ome historians have considered trends in real income, because these are the only measurable criteria, as though they are the only valid ones. But, in terms of life itself, it really mattered little how a labourer's wage varied between, say, 12s and 15s a week, if a dwelling-house with water supply, sewers and sanitation, in paved and drained streets, none capable, in other words, of safeguarding a normal span of human life, could not be afforded on any income under, say, 30s a week. Other historians have studied housing in terms of bricks and mortar per acre, or people per house, as though a few cubic feet more or less made all the difference. The quality and duration of life are social variables which have always depended upon an almost infinite range of economic and social factors, the most important of which in modern times are levels of real income, the degree of adulteration of food, the quantity and quality of housing, sanitation, paving, sewerage, water supply, open spaces, working conditions, and the public provision of the basic social services, of which education stands at the head of the list. Only some of these factors are capable of statistical measurement.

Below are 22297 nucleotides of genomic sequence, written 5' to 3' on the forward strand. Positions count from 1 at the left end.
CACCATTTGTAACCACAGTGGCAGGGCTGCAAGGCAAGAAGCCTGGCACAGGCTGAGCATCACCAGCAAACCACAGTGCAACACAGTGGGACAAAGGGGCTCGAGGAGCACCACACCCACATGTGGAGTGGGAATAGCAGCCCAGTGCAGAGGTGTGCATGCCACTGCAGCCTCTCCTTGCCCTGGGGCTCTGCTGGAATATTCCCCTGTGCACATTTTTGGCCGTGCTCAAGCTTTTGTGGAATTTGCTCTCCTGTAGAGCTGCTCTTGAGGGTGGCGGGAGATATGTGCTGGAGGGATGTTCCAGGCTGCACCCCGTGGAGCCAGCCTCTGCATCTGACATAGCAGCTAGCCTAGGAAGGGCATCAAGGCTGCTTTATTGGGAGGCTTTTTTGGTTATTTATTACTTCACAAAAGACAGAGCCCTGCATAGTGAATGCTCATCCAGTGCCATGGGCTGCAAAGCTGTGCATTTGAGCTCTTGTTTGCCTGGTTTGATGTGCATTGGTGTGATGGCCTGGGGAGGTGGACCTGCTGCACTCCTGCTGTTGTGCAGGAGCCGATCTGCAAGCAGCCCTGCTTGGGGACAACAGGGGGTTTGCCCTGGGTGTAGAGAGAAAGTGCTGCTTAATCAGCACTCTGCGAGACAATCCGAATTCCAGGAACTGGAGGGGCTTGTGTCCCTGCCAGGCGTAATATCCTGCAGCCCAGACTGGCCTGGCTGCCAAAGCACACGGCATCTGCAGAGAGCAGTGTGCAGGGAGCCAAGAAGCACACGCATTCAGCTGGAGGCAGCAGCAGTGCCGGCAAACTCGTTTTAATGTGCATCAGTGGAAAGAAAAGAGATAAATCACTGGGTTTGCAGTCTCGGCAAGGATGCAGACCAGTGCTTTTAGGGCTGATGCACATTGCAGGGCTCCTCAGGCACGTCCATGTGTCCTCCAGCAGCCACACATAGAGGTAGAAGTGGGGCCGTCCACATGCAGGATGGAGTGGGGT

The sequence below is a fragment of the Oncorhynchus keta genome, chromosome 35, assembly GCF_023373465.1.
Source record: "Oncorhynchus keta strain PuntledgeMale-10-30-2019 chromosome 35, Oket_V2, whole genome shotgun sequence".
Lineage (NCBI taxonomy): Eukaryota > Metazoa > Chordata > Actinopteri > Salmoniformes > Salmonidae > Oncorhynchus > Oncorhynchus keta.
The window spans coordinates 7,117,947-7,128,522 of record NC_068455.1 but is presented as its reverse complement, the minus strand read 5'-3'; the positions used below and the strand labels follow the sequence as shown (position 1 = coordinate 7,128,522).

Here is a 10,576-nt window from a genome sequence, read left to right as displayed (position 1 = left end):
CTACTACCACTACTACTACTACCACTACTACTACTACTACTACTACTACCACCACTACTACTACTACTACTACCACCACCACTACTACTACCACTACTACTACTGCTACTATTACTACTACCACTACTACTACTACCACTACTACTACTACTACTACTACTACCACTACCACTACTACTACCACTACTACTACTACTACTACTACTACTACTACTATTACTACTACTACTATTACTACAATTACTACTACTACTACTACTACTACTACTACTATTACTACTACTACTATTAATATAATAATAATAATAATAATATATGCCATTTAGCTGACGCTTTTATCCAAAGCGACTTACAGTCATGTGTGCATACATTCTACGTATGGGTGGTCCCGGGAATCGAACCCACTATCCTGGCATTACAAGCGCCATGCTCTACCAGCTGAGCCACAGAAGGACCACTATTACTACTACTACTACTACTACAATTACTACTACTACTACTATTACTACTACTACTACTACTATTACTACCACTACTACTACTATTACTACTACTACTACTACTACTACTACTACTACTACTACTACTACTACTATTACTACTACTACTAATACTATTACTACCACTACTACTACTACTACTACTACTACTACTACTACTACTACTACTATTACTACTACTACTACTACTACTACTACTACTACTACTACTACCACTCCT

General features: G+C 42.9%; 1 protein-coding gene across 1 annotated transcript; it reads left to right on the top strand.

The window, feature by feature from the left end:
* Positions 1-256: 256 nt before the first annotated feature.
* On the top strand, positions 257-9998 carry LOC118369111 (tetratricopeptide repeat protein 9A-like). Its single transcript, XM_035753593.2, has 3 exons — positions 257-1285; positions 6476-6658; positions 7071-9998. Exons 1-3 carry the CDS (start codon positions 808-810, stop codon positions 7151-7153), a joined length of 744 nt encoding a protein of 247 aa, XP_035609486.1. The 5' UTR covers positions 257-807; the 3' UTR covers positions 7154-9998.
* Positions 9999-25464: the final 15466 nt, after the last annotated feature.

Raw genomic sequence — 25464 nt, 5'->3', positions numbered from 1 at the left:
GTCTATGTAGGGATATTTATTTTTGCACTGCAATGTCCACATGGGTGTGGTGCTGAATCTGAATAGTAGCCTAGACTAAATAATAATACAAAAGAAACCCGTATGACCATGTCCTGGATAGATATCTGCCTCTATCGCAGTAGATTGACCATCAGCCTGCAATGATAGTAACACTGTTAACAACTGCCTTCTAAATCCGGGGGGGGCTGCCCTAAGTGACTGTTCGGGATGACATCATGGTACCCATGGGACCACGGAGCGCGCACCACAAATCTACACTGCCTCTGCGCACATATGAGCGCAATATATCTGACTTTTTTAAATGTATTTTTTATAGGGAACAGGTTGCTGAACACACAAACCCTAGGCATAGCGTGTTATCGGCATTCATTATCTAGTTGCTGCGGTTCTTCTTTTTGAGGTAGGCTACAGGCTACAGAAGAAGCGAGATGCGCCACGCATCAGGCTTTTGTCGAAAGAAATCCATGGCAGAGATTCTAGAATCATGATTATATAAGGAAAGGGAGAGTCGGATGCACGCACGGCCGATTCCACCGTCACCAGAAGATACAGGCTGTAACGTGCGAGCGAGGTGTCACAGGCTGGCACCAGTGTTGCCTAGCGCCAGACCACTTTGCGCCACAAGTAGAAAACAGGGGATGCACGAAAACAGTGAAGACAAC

. . . If the decline of the death rate had continued after the first decade of the nineteenth century, it is just possible that existing institutions and existing policies might have been able to cope with the social problems of urban development. But the earlier reduction of mortality was itself the means of releasing upon the hapless cities a flood of immigrants from the surrounding countryside which inflated the subsequent difficulties beyond all hope of solution under existing regimes. However, so inured were the men of the eighteenth and early nineteenth centuries to the toll of disease, to the shortness of the span of urban human life, that they were unlikely to be moved by only a slight rise in the death rate, which, in any case, was not easily detectable in the short-run fluctuations produced by epidemics.
Last modified 26 September 2002